Thanks! With the bugs I have no choice – we’re inundated with them. Earlier in the day and windy days, they are not as bad. Their season is only about a month. Then Mosquitoes take over, pretty much at night time or in deep woods. It is always something! I’d rather black flies than ticks, however! Do you have these pests in the city? It’s too bad about your sensitivity to bites.

      • arlingwoman says:

        Yes, ticks in tall grass, wooded areas. Mosquitos will never choose me if someone else is around–and sometimes even if not, but those black flies–and I never even know i’m bitten until the ginormous red bite starts itching madly. Do you have those giant tiger mosquitoes with the striped wings?

      • Eliza Waters says:

        I don’t think so – they sound scary!

  9. Ha! Southerners like to complain about gnats and black flies but unless you’ve been up in New England, you just can’t understand. I remember when we were moving from MA to VA thinking how much worse it would be down here with the bugs, but the opposite proved to be true. Somebody, and I have NO idea if this is true, said it was because up in the snowy regions the snow insulates the bug eggs insulating them better from the cold. Sorry, off on a tangent. I love the idea of doing a seasonal thing on any particular area but your mountain site is great. Thanks, Eliza.

    • Eliza Waters says:

      Thank you, Barbara. Yes, I suppose the snow does insulate some bugs, but black flies lay eggs in streams, which rarely freeze solidly. Eggs hatch larva, which live there until they pupate for winter, emerging in spring. Females need a blood meal to lay eggs after mating. That’d be us! A few years ago we had a drought and our stream dried up and the following year was blessedly light on blackflies, almost heaven, presumably because the larva died. One silver lining to drought! Lots of birds and dragonflies eat them, so I try to keep it in perspective.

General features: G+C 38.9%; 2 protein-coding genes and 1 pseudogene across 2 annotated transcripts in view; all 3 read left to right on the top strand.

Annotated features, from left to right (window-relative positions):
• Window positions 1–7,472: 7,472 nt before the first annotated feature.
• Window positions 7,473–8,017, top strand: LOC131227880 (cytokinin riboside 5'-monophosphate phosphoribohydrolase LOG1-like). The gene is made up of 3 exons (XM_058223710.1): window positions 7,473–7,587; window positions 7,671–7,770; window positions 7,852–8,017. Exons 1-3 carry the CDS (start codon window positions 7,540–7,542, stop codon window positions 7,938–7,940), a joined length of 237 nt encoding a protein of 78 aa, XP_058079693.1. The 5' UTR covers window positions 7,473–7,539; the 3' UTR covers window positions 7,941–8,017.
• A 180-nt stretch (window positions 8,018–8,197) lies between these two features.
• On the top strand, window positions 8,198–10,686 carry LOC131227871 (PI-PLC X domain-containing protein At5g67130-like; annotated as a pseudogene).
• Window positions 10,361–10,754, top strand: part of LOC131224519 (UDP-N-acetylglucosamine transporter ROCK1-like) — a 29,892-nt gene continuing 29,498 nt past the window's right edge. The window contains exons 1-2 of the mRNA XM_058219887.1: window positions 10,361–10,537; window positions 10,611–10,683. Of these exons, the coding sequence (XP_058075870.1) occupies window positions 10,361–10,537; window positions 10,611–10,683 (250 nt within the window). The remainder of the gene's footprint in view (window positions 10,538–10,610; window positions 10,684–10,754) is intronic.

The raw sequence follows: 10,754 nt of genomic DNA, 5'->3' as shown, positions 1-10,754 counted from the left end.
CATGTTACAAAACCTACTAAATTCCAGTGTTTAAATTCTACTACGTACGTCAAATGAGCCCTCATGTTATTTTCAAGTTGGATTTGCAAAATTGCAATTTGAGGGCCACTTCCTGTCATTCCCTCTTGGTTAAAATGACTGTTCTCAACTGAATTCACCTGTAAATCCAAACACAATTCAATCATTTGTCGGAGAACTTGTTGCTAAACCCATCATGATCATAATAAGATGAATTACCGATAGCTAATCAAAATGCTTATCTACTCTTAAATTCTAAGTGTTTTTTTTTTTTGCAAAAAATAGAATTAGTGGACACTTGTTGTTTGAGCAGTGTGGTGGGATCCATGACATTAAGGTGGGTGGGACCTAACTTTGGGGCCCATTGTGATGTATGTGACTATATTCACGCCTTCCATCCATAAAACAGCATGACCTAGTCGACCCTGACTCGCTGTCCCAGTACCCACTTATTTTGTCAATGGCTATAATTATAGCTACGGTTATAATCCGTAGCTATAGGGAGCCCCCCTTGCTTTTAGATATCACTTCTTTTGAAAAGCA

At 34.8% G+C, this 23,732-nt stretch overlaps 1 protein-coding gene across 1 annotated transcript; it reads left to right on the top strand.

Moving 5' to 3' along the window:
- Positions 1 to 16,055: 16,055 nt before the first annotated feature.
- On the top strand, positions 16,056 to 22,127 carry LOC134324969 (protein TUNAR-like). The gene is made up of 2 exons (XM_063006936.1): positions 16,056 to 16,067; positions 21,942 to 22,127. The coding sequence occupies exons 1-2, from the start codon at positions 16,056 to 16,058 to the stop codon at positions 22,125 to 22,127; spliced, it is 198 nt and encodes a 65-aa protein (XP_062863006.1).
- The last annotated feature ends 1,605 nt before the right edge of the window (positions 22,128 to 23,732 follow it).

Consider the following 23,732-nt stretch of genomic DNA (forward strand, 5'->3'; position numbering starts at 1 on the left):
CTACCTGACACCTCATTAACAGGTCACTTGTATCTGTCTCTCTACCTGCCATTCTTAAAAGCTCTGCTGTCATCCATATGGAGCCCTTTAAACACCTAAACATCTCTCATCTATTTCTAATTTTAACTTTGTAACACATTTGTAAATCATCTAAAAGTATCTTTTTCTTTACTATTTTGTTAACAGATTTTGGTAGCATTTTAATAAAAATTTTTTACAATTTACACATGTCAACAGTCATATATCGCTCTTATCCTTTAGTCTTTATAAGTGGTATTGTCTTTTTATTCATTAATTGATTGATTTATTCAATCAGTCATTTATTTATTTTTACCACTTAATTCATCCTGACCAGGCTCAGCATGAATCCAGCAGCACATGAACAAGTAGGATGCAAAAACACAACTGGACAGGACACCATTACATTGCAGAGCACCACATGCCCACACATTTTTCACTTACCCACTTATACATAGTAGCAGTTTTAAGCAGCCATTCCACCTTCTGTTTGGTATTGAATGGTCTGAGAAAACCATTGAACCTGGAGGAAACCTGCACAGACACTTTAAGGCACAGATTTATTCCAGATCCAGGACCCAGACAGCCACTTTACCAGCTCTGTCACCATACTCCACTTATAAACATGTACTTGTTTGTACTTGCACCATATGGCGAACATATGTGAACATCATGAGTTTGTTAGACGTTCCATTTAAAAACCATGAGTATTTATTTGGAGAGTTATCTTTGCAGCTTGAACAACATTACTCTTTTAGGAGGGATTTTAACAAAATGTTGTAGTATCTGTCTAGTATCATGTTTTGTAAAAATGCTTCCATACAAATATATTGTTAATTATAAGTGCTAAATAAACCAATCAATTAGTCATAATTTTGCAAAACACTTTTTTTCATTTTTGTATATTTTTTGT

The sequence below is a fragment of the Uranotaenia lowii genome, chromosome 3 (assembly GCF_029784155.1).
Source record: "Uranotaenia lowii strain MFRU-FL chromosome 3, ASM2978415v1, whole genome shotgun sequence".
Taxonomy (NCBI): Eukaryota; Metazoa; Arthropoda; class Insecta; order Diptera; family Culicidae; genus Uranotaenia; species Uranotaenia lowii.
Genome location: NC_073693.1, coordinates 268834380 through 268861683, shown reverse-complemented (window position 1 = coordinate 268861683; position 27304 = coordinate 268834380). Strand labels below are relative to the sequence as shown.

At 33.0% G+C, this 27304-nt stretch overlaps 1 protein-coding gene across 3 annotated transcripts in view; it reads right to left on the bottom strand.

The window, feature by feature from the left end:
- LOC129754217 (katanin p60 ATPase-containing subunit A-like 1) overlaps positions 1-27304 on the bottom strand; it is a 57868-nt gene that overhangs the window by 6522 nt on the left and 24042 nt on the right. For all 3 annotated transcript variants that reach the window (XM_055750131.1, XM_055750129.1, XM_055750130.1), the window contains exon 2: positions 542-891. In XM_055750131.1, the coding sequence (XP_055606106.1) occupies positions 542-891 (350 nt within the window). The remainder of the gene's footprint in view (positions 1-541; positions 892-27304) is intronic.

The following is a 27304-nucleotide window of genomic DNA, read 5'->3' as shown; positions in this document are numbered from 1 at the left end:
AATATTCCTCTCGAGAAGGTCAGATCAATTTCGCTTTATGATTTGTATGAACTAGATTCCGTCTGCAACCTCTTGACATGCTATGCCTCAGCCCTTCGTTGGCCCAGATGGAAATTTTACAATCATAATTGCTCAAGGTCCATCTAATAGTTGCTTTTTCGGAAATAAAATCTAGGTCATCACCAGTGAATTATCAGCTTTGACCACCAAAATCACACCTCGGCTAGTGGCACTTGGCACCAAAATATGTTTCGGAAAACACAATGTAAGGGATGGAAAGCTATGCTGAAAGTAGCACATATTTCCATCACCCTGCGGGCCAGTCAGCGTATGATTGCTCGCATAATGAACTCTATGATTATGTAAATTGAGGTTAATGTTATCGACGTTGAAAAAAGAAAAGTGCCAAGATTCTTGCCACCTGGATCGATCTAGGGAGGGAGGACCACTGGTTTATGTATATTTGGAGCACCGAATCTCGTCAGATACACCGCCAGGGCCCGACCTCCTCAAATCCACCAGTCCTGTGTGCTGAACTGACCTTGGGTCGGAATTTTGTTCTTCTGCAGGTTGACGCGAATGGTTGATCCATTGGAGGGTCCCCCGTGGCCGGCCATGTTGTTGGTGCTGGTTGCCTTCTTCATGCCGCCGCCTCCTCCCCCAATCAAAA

Always a pleasure conversing with you, Barbara!

      • Even when I report completely false information? Awesome! Just kidding, actually, the information about the eggs in streams is pretty cool. Do you ever think about what Hell On Earth our ancestors must have endured with insects. No wonder they wore long sleeves, etc.

      • Eliza Waters says:

        I wonder about that, too, lol. But I think about the ancestors more during the bitterly cold winters – how did they survive without central heating? They didn’t… life expectancy was really short. Luck and constitution – that was about it.

  10. Walking My Path: Mindful Wanderings in Nature says:

    Really nice Eliza. They really do give the feel of the seasons. I am going to New Hampshire the day after tomorrow. I was thinking about the black flies. I’m not fond of them. I did get some tick bites in Kentucky. We don’t have many bugs here in New Mexico. I guess that is the upside to a dry climate. But I sure miss all the wet habitat flora. Thanks for sharing these beautiful photos.